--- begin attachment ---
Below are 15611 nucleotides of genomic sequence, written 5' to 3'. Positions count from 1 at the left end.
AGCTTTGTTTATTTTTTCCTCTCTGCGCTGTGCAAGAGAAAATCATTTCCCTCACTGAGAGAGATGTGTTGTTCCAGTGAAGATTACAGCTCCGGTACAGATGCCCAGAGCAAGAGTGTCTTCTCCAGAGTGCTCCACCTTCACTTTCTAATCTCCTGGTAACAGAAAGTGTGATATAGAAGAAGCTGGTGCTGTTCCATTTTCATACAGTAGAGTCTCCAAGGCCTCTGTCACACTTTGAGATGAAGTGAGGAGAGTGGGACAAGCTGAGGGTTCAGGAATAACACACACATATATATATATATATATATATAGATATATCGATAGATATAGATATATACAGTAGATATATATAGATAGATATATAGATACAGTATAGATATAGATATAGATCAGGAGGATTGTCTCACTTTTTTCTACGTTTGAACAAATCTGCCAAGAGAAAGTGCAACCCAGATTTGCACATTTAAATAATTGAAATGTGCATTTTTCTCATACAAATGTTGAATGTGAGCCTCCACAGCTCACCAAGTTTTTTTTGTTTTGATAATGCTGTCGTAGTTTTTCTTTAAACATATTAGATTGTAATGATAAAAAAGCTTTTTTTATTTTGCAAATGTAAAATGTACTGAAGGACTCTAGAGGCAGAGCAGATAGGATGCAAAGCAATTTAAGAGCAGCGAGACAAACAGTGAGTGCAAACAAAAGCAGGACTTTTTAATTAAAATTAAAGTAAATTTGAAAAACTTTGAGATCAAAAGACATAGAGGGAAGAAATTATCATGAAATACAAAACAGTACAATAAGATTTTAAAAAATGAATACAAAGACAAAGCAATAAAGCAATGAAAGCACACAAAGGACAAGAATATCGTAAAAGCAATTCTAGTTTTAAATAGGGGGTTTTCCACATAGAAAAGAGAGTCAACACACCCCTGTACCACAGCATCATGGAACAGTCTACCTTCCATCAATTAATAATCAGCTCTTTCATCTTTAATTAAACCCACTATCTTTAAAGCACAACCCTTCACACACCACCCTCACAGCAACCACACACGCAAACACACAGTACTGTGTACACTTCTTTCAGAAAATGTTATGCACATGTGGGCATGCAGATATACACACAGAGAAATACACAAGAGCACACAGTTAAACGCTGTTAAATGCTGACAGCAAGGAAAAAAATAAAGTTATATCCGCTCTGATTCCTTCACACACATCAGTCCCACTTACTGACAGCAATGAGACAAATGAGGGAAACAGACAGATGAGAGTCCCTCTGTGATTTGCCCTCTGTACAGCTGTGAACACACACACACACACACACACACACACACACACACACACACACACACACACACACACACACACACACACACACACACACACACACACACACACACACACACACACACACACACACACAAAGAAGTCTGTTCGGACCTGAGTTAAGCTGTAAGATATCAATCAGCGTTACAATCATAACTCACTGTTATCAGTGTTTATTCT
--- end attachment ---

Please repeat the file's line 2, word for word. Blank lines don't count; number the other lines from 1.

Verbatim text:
AGCTTTGTTTATTTTTTCCTCTCTGCGCTGTGCAAGAGAAAATCATTTCCCTCACTGAGAGAGATGTGTTGTTCCAGTGAAGATTACAGCTCCGGTACAGATGCCCAGAGCAAGAGTGTCTTCTCCAGAGTGCTCCACCTTCACTTTCTAATCTCCTGGTAACAGAAAGTGTGATATAGAAGAAGCTGGTGCTGTTCCATTTTCATACAGTAGAGTCTCCAAGGCCTCTGTCACACTTTGAGATGAAGTGAGGAGAGTGGGACAAGCTGAGGGTTCAGGAATAACACACACATATATATATATATATATATATAGATATATCGATAGATATAGATATATACAGTAGATATATATAGATAGATATATAGATACAGTATAGATATAGATATAGATCAGGAGGATTGTCTCACTTTTTTCTACGTTTGAACAAATCTGCCAAGAGAAAGTGCAACCCAGATTTGCACATTTAAATAATTGAAATGTGCATTTTTCTCATACAAATGTTGAATGTGAGCCTCCACAGCTCACCAAGTTTTTTTTGTTTTGATAATGCTGTCGTAGTTTTTCTTTAAACATATTAGATTGTAATGATAAAAAAGCTTTTTTTATTTTGCAAATGTAAAATGTACTGAAGGACTCTAGAGGCAGAGCAGATAGGATGCAAAGCAATTTAAGAGCAGCGAGACAAACAGTGAGTGCAAACAAAAGCAGGACTTTTTAATTAAAATTAAAGTAAATTTGAAAAACTTTGAGATCAAAAGACATAGAGGGAAGAAATTATCATGAAATACAAAACAGTACAATAAGATTTTAAAAAATGAATACAAAGACAAAGCAATAAAGCAATGAAAGCACACAAAGGACAAGAATATCGTAAAAGCAATTCTAGTTTTAAATAGGGGGTTTTCCACATAGAAAAGAGAGTCAACACACCCCTGTACCACAGCATCATGGAACAGTCTACCTTCCATCAATTAATAATCAGCTCTTTCATCTTTAATTAAACCCACTATCTTTAAAGCACAACCCTTCACACACCACCCTCACAGCAACCACACACGCAAACACACAGTACTGTGTACACTTCTTTCAGAAAATGTTATGCACATGTGGGCATGCAGATATACACACAGAGAAATACACAAGAGCACACAGTTAAACGCTGTTAAATGCTGACAGCAAGGAAAAAAATAAAGTTATATCCGCTCTGATTCCTTCACACACATCAGTCCCACTTACTGACAGCAATGAGACAAATGAGGGAAACAGACAGATGAGAGTCCCTCTGTGATTTGCCCTCTGTACAGCTGTGAACACACACACACACACACACACACACACACACACACACACACACACACACACACACACACACACACACACACACACACACACACACACACACACACACACACACACACACACACACACAAAGAAGTCTGTTCGGACCTGAGTTAAGCTGTAAGATATCAATCAGCGTTACAATCATAACTCACTGTTATCAGTGTTTATTCT